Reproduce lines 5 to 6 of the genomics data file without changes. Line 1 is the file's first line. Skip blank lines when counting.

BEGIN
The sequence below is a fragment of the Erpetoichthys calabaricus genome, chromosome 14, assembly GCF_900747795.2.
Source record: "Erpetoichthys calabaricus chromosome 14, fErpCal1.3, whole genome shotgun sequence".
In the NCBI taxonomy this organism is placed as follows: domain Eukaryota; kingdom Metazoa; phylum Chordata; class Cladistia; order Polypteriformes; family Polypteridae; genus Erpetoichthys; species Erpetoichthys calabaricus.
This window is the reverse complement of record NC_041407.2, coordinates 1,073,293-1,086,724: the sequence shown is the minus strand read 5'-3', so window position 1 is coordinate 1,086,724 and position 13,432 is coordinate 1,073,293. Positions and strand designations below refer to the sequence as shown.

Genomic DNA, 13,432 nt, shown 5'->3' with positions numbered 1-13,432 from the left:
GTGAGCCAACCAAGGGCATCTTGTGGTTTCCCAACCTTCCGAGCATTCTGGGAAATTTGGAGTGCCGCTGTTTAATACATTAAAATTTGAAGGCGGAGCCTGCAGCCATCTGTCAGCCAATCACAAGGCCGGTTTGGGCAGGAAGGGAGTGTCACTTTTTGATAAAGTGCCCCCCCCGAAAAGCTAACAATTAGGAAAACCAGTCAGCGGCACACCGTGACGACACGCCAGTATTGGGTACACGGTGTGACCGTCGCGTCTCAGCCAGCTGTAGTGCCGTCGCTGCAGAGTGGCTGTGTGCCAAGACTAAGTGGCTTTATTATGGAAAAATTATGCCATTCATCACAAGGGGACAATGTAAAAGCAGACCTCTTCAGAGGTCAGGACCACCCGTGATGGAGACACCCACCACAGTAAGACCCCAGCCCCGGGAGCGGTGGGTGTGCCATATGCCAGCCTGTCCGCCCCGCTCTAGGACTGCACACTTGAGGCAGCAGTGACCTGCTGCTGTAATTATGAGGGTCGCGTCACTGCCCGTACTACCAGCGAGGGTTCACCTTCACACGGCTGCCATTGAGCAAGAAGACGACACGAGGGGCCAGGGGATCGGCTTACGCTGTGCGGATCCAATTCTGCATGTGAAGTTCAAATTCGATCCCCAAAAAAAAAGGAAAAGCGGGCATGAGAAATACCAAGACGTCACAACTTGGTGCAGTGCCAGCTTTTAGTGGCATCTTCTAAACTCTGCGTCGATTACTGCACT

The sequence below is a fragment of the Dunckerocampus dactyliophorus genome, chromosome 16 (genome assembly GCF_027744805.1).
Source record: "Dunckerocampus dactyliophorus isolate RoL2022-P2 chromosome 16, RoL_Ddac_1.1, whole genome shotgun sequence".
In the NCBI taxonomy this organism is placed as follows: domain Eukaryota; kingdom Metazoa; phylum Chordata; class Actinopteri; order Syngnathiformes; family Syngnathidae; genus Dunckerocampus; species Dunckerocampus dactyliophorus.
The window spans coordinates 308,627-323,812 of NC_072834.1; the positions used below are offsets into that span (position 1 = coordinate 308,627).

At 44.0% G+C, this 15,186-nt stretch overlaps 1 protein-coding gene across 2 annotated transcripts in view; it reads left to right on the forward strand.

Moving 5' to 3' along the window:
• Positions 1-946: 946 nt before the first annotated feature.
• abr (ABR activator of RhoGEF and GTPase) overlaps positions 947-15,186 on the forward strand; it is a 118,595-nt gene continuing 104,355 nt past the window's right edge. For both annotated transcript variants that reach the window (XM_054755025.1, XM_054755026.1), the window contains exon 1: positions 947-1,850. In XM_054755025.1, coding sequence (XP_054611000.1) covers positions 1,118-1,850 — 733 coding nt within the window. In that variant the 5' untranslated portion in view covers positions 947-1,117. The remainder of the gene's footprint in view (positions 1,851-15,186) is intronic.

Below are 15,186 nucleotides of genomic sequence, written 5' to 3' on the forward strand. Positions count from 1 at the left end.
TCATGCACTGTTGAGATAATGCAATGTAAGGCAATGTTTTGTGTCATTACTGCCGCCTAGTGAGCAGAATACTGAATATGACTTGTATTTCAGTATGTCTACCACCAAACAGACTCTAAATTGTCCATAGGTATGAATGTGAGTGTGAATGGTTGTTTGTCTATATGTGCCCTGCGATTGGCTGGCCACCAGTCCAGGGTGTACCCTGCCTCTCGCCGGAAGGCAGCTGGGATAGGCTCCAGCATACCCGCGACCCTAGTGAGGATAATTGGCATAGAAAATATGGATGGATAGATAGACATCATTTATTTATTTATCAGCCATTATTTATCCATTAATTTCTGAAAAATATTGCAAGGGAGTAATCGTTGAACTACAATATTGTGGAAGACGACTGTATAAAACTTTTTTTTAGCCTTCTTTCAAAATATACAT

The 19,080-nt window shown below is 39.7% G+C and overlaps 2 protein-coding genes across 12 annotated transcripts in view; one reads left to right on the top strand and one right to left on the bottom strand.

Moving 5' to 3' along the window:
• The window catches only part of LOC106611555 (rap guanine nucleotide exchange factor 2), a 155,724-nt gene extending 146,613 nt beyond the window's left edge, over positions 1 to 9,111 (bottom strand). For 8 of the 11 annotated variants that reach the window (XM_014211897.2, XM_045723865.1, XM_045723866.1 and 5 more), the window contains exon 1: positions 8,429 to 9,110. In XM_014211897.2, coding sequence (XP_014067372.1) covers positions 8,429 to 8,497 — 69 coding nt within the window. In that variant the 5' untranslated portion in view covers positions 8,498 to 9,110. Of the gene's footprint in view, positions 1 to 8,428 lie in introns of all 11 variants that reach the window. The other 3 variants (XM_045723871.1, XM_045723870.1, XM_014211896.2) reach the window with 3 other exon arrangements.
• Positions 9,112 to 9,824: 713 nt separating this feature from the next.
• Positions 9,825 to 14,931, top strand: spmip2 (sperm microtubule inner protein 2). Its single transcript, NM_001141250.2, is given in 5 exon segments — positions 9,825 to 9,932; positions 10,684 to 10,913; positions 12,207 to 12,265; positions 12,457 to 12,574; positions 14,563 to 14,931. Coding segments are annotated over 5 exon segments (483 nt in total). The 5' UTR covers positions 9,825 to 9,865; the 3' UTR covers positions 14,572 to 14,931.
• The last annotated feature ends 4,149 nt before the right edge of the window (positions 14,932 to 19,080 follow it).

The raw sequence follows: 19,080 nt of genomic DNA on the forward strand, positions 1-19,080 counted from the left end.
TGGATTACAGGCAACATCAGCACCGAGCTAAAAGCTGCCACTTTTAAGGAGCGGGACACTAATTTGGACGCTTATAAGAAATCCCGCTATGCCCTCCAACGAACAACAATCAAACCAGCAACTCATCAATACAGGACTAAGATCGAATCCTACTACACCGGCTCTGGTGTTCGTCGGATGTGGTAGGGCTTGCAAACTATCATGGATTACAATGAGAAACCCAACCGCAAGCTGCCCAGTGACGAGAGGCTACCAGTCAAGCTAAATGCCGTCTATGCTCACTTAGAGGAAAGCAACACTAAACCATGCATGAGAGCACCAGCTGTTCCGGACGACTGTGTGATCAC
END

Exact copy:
Genomic DNA, 13,432 nt, shown 5'->3' with positions numbered 1-13,432 from the left:
GTGAGCCAACCAAGGGCATCTTGTGGTTTCCCAACCTTCCGAGCATTCTGGGAAATTTGGAGTGCCGCTGTTTAATACATTAAAATTTGAAGGCGGAGCCTGCAGCCATCTGTCAGCCAATCACAAGGCCGGTTTGGGCAGGAAGGGAGTGTCACTTTTTGATAAAGTGCCCCCCCCGAAAAGCTAACAATTAGGAAAACCAGTCAGCGGCACACCGTGACGACACGCCAGTATTGGGTACACGGTGTGACCGTCGCGTCTCAGCCAGCTGTAGTGCCGTCGCTGCAGAGTGGCTGTGTGCCAAGACTAAGTGGCTTTATTATGGAAAAATTATGCCATTCATCACAAGGGGACAATGTAAAAGCAGACCTCTTCAGAGGTCAGGACCACCCGTGATGGAGACACCCACCACAGTAAGACCCCAGCCCCGGGAGCGGTGGGTGTGCCATATGCCAGCCTGTCCGCCCCGCTCTAGGACTGCACACTTGAGGCAGCAGTGACCTGCTGCTGTAATTATGAGGGTCGCGTCACTGCCCGTACTACCAGCGAGGGTTCACCTTCACACGGCTGCCATTGAGCAAGAAGACGACACGAGGGGCCAGGGGATCGGCTTACGCTGTGCGGATCCAATTCTGCATGTGAAGTTCAAATTCGATCCCCAAAAAAAAAGGAAAAGCGGGCATGAGAAATACCAAGACGTCACAACTTGGTGCAGTGCCAGCTTTTAGTGGCATCTTCTAAACTCTGCGTCGATTACTGCACT